Claim Democracy
Claim Democracy encourages networking and collaboration among national, state and local democracy groups in order to build support for and strengthen a national infrastructure for a pro-democracy movement within the United States.  Its most significant accomplishment thus far has been our November 2003 and 2007 Claim Democracy conferences, which brought together representatives of more than 100 organizations and more than 500 people for intensive private meetings and public dialogue inWashington, D.C. In light of recent election administration problems and high-profile obstacles to fair elections in the public interest, its major goal for 2008 is the Democracy SoS (Secretary of State) project, designed to develop a comprehensive agenda for action by Secretaries of State and other elected officials who influence election policy.

The vision for Claim Democracy is to help create and support a network of state-based organizations that work to secure, enhance and exercise the right vote through a range of reforms and activities. Rather than exclusively focus on one particular reform or another, these organizations would be able to coordinate and pool resources to advocate one of a number of reforms that meet clear pro-democracy goals. Examples include: expanding the electorate, increasing citizen participation, providing fair representation, promoting better political debate, freeing voters to support their candidate of choice and supporting equality in the political process. Potential activities include plans to:
  • Establish a new website with a range of information about pro-democracy issues, blogs from several leading pro-democracy advocates and easy means to find pro-democracy advocates in one’s state or locality. An internal invitation-only set of pages would facilitate communication among leaders of pro-democracy groups.

  • Promote creation of and support for a network of state and local groups working to promote participation and reform in their state – ideally seeking to integrate efforts to boost citizen participation with reform efforts and seeking to establish lasting relationships with elected officials able to enact change.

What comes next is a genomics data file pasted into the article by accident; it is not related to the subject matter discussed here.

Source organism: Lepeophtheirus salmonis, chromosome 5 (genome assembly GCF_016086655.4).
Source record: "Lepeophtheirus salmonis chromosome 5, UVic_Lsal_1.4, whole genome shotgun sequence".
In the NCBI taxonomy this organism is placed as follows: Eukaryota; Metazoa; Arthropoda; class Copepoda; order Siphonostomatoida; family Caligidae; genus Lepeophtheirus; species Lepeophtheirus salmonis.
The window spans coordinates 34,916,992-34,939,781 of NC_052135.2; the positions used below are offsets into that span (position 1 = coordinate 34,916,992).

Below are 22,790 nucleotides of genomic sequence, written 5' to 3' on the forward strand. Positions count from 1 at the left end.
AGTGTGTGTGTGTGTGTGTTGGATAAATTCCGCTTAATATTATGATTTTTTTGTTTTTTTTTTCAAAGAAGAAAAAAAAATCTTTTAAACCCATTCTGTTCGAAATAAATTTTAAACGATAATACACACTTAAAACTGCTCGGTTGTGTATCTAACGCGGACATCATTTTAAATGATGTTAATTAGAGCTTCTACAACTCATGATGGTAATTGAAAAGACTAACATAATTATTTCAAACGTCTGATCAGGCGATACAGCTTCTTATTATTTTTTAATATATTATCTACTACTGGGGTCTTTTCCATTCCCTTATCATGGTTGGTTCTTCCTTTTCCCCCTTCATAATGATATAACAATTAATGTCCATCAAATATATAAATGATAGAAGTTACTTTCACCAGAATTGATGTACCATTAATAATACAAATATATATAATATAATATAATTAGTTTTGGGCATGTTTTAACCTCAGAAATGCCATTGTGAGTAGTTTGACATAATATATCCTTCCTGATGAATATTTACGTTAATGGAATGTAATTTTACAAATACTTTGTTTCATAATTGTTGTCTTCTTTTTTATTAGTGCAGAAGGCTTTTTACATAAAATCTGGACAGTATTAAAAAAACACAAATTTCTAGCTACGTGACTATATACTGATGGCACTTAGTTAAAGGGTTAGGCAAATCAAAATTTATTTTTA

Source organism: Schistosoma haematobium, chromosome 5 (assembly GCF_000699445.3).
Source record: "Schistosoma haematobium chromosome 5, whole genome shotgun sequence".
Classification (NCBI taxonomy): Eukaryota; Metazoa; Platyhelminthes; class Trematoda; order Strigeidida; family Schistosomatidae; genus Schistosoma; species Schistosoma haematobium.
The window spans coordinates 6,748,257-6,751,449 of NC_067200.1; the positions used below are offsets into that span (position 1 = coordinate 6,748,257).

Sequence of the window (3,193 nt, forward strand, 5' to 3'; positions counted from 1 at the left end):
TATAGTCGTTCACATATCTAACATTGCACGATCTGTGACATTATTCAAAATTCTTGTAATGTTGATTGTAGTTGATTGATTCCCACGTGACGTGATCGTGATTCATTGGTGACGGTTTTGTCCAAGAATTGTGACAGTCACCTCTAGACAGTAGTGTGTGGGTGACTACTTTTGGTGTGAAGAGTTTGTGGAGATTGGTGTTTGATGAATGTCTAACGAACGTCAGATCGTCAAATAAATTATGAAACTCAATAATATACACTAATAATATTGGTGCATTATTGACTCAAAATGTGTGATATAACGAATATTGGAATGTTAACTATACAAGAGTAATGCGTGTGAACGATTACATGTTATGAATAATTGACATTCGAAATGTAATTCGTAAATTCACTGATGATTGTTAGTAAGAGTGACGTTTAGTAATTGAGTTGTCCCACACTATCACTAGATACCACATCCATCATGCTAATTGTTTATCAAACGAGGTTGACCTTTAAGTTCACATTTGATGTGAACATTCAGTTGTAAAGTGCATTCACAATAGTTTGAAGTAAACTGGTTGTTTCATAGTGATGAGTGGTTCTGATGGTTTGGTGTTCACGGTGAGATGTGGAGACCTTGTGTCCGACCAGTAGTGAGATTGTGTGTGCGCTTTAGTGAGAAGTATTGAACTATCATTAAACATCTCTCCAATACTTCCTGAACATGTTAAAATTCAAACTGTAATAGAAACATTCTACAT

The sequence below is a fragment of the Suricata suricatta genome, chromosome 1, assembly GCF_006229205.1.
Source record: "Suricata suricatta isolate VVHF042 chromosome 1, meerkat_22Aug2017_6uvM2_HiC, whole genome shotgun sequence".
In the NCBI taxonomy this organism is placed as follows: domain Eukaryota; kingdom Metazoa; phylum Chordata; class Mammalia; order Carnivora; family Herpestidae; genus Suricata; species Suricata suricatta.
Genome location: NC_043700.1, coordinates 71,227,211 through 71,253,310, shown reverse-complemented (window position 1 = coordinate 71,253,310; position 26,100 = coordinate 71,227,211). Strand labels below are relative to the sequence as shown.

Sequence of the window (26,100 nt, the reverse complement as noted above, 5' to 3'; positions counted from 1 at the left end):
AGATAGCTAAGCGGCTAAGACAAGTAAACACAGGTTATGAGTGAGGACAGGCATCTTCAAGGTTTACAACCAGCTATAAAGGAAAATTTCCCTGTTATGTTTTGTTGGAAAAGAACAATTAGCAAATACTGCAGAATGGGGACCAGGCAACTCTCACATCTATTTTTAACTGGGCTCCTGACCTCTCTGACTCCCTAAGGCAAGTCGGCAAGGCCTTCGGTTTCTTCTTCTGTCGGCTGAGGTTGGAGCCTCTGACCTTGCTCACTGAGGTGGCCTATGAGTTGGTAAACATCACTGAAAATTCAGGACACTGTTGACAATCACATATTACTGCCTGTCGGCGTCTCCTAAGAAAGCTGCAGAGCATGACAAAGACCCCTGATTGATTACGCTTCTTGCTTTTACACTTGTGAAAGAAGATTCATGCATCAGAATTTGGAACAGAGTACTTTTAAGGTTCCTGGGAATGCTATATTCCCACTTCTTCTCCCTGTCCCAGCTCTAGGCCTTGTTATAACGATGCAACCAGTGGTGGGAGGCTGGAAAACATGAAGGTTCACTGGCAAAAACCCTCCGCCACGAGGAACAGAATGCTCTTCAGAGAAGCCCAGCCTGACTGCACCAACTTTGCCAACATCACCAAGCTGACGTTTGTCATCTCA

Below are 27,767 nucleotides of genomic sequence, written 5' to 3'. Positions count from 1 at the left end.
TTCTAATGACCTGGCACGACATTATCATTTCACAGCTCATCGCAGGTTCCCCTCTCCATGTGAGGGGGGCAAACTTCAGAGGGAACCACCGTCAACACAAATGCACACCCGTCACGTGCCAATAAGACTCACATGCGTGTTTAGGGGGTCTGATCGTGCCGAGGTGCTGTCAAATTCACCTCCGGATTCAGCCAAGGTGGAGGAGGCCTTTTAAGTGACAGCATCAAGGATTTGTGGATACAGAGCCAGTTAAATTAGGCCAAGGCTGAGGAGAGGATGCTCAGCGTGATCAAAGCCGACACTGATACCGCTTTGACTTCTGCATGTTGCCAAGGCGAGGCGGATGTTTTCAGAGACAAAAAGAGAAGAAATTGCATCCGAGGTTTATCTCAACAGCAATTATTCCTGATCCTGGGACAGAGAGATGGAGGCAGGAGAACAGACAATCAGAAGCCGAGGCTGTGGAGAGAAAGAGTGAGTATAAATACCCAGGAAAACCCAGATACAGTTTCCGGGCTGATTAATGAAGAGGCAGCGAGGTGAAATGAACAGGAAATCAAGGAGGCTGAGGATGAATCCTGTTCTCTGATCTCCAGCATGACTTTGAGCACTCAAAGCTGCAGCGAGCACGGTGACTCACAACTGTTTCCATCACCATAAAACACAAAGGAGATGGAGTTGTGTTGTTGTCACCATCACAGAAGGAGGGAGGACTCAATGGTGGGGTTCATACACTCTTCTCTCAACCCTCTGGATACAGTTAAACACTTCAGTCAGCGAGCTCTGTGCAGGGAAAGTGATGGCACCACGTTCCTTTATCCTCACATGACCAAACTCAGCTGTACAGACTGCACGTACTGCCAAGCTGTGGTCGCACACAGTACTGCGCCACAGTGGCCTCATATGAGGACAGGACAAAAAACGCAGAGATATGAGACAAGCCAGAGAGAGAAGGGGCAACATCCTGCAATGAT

• Coordinate regular meetings of a pro-democracy roundtable of national and local groups, designed to promote strategic thinking, greater communication and coordination in the pro-democracy movement and support for state/local efforts.

  • Develop a “war-room” communications ability able to spotlight deficits in our democracy and work being done to address those efforts.

  • Develop and work with caucuses of pro-democracy elected officials, at local, state and federal levels – coordinating strategic initiatives that can be carried out at different levels.

  • Develop curriculum about the history of expansion of democracy in the United States as a whole and individual states to be used in K-12 schools.

Disenfranchised Over There
Let's defend the voting rights of those who defend us

By Hans A. von Spakovsky & Roman Buhler
Published May 12th 2008 in The Weekly Standard
Over the past 40 years, starting with the historic Voting Rights Act of 1965, Congress has sought to guarantee the right of every American citizen to vote. But there is still a large and significant group of Americans who are needlessly disenfranchised: the millions of men and women who serve abroad in our armed forces.

A survey by the Election Assistance Commission shows that of almost 1 million ballots requested in the last election by overseas and military voters, only about one third were successfully cast and counted. The most common reasons for this failure were that the requested ballots sent to voters were returned as "undeliverable" and that marked ballots were received too late to be counted.